Strategies were established to assist Koori women, rural women and older women and funding was provided for a number of initiatives. The remaining tower of the Queen Victoria Hospital was refurbished and became the Queen Victoria Women’s Centre

I am not sure how many of these changes are still in place or whether they have been altered in any significant ways. It may be that there have been further improvements. I am satisfied that I did my best at the time. However, the community is always changing and things do not always work as one expects. For example, I thought the publicly available information available under the Fund Raising Act would allow the media to expose charities whose funds were being spent other than on their stated purpose. This has not happened.

I retired from Parliament at the end of 1999 after 5 years in Opposition and 7 years in Government and then spent 3 years as a Distinguished Visiting Professor at Victoria University.

To assist me in writing this outline of my career I obtained some press clippings of a biographical nature from the Library of the Victorian Parliament. Links are provided to some of them and to an interview with Juliette Brodsky in 2009 for the Women Barristers’ Association.

Reading the press clippings after so long was disturbing. I was reminded of how often I was described as shy, diffident, cautious, hesitant, nervous and with the ‘softest of voices”. While I do not have a loud voice and I sometimes have a hesitant manner because I am careful in what I say, these comments seemed exaggerated and overly repetitive. I wondered if my portrayal in the media could be due to inadequacy on my part or an attack on a woman in a position previously always held by a man. After some thought, I now see it as a sign of success.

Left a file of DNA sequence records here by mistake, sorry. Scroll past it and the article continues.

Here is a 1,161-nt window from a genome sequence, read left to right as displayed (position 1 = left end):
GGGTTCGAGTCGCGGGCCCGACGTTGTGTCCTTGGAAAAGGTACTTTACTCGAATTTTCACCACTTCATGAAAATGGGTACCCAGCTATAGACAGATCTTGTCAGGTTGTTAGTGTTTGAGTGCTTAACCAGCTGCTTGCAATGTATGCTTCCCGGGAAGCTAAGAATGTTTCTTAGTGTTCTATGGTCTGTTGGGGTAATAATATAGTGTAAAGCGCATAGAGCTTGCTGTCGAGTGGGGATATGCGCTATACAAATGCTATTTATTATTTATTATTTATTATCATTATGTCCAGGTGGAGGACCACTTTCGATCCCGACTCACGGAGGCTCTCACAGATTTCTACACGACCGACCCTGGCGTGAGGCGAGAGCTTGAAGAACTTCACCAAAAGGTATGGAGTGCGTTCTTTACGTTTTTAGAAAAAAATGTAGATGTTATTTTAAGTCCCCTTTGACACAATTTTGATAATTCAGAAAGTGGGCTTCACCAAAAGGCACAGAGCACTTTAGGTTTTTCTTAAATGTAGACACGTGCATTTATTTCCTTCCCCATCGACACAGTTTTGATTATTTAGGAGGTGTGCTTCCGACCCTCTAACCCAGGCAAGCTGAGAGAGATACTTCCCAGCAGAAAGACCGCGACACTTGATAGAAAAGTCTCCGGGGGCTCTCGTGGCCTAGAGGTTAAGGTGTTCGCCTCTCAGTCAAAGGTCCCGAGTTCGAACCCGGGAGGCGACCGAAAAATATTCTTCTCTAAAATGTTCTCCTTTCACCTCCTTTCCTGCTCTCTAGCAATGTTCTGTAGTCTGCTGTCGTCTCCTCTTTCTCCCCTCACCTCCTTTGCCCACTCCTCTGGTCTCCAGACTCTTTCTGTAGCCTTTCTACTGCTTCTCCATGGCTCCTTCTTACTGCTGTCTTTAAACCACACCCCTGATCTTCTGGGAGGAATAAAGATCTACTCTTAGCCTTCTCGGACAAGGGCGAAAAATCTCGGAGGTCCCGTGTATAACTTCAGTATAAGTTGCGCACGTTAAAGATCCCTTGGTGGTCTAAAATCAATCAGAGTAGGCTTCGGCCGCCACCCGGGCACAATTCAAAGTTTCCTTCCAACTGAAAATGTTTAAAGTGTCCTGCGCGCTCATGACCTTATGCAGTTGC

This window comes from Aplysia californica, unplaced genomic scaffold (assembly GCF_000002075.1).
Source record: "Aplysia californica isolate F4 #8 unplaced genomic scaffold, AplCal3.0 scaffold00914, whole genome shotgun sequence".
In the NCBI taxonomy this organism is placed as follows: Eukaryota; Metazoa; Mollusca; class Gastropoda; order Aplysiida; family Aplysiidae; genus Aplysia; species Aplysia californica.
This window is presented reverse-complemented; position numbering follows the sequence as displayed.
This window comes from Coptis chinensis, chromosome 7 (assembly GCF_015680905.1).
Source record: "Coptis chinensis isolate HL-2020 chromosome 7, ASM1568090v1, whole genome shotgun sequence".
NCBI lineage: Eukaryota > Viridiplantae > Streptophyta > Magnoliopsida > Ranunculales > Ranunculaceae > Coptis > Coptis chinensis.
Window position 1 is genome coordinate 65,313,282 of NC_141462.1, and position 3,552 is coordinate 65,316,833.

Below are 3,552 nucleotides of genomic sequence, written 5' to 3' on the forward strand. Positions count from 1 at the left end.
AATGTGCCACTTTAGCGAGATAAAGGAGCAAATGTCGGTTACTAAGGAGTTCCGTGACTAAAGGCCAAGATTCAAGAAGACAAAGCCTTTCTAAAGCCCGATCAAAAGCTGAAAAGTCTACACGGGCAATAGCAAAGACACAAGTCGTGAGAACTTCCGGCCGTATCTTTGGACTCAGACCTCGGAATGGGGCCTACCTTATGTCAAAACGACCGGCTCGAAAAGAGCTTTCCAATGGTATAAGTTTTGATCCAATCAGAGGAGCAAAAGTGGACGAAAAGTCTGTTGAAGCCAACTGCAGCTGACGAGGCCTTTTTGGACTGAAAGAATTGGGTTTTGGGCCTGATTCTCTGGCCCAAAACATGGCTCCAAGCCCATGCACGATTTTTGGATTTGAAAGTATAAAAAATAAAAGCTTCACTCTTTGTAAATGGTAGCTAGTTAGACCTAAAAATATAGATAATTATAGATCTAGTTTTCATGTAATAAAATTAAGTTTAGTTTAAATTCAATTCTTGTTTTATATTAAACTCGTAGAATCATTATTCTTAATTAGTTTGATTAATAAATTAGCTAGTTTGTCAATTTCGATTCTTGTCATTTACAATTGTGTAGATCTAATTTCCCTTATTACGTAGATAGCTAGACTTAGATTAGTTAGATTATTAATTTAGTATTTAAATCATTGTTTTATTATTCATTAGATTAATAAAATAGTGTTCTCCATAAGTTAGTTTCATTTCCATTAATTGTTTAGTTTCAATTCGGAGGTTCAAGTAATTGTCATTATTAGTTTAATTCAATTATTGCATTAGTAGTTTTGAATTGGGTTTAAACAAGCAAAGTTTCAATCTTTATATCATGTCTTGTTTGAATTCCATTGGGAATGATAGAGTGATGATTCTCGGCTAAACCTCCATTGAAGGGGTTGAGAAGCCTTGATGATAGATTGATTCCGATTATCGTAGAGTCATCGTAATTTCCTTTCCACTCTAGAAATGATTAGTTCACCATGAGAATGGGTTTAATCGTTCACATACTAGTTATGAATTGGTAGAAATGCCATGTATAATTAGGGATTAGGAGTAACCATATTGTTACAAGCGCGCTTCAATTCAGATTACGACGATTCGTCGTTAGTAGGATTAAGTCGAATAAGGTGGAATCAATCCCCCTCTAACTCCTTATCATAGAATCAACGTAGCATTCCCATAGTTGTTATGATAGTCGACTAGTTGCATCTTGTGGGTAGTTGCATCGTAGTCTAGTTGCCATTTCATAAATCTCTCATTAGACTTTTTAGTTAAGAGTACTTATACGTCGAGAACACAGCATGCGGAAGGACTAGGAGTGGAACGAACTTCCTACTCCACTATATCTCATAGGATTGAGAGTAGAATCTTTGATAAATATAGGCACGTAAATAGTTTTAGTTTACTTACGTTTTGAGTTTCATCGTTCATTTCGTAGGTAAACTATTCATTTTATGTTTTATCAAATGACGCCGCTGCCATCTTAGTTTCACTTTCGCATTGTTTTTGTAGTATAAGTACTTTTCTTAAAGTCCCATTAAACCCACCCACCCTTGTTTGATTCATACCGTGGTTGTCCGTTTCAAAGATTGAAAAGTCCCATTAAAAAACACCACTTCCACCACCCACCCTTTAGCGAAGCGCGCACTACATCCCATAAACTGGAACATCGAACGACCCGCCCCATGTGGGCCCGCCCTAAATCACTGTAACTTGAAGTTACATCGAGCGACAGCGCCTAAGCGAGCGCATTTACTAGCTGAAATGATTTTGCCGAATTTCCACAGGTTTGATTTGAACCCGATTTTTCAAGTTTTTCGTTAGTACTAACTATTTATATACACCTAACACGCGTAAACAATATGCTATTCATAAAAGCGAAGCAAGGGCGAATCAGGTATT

Policy is important, getting the support of your Party and the Parliament for policies is important and implementing your legislation is important. In three challenging portfolios I succeeded in these aims. In seven years I gave hundreds of speeches and attended conferences and meetings, including large public meetings, where I was questioned at length. A newspaper clipping records that, in government, only two other Cabinet Ministers and the Premier spoke more often in Parliament than I did. My performance is for others to assess but, on reflection, I do not consider I was attacked because of my gender or my personality. I think the problem was my success in putting forward and implementing policies that some in the media and elsewhere did not support. The criticism I received does not indicate that women should aim to be more like men, rather the reverse. It says success comes in many forms.

Recently I was thanked by a Shadow Minister who said advice, I had given her at a training session for potential M.P.s, had proved to be very valuable. The advice was not to raise her voice when being shouted at in Parliament but to continue to speak at the same level and she would find the shouting would stop so the shouters could hear what was being said.

Things have improved in ways unimaginable since my early days in the law but they have not changed enough. Women will succeed more frequently. But why is “merit” still raised so often in relation to women entering Parliament or obtaining senior positions? How do some not particularly outstanding men find their way into so many of these positions without “merit” being mentioned?

Writing this has reminded me of many great times and many challenges. It has also reminded me of how much of my career has been assisted or informed by many lawyers, public servants and people whose careers or interests overlapped mine. Always more important to me than my career are my children and my stepdaughter and now their families. My husband who shares many of my interests has been my greatest supporter both at work and at home.